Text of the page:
Lelde Smits: So how and where should investors look for value in mining stocks?
Prof Allan Trench: I think what the reasonably risk averse way to do that would be, right now, the markets been weak in recent months, you can find companies will quite a lot of cash that are trading very close to their cash bracket. So, you can find a company with a $10 million market cap, which in some cases has got more than $10 million in cash and that means that company doesn’t have to go back to the market again and there’s an asymmetric risk profile which is wonderful, it can go up quite a lot but the cash will stop it going down.   
Lelde Smits: Now the Federal Government’s carbon and mining taxes will come into effect from July 1, 2012. How do you anticipate the new taxes will impact the resources industry?
Prof Allan Trench: Take a simple numerical case, where if you had a company with a $100 million cost base, all exposed to the carbon tax, and typically diesel, and it would typically add about 2-3 per cent to a cost base, just from a carbon tax perspective. If it’s a fairly high cost marginal mine, and they’re the smaller miners typically, it can be as much as a 20-30 per cent tax on their cash flow. So the carbon tax is certainly a big impost.
For the MRRT [Minerals Resource Rent Tax], the iron ore and coking coal tax. That is specific obviously to those commodities and it depends there on how they have handled their accounts on the treatment of their assets as to how much of an impost it is in the near term.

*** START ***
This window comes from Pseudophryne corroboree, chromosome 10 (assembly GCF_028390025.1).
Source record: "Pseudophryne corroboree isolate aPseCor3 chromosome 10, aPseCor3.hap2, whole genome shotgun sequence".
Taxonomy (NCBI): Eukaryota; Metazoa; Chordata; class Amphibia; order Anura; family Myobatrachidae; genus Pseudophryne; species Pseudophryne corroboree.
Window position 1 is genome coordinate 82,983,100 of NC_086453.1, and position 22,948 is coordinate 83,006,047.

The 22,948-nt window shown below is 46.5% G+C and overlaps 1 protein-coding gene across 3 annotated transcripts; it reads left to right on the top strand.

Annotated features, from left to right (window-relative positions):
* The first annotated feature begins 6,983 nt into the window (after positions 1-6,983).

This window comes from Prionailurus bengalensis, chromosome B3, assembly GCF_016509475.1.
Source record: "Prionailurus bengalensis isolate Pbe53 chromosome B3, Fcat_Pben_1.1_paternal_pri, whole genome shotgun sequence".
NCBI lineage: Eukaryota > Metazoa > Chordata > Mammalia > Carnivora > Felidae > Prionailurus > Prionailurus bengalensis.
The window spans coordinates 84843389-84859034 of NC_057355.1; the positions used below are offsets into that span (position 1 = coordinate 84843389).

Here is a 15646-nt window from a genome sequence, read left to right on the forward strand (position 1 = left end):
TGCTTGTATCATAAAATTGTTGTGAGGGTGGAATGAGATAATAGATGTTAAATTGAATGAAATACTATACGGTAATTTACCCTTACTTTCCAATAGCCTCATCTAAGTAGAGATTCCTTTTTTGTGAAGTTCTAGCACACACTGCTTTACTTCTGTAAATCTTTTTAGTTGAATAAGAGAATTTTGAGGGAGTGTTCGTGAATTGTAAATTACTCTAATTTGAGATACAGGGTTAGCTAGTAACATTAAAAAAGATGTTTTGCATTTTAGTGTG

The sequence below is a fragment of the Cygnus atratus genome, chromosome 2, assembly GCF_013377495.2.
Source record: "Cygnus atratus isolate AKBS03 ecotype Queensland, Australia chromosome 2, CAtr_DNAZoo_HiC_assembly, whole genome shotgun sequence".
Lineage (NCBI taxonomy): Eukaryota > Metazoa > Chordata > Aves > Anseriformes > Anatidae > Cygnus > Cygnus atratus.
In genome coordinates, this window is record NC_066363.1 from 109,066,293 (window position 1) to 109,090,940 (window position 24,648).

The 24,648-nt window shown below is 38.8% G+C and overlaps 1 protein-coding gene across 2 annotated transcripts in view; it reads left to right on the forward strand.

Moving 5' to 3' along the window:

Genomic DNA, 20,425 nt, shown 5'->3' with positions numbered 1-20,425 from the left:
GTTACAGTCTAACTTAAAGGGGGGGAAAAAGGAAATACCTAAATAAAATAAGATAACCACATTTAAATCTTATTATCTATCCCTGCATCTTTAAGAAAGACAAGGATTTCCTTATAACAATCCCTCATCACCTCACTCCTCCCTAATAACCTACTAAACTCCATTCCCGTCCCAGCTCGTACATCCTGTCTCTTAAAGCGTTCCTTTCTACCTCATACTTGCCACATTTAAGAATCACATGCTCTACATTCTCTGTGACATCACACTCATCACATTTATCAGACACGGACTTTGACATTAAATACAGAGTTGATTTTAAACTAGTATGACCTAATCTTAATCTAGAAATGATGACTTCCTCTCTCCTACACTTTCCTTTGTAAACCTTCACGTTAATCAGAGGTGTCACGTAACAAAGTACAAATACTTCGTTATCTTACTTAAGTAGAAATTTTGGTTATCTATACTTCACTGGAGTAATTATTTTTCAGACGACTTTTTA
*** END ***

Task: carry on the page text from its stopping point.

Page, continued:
Lelde Smits: And which tax concerns you the most?
Prof Allan Trench: The carbon tax, in terms of its direct impact on the cost base through the diesel costs.
Lelde Smits: Finally Allan, which stocks or sectors do you believe could benefit from these new taxes?
Prof Allan Trench: Well, it’s interesting, I’m looking at some pre-IPO investments at the present time. They are actually solar investments, but they are solar investments actually linked to the mining space. So, what people are looking to do now, and I think miners are being smart about this too, is to augment their diesel powered power stations that process ore at the mines, with solar powered bolt-on stations as well. It’s a win-win, good for the environment and lowers the power costs of the mine sights. So I think we may see some opportunities coming to the market of that nature in the near future.
Lelde Smits: Allan Trench, thanks so much for your insights today.
Prof Allan Trench: Pleasure Lelde, pleasure.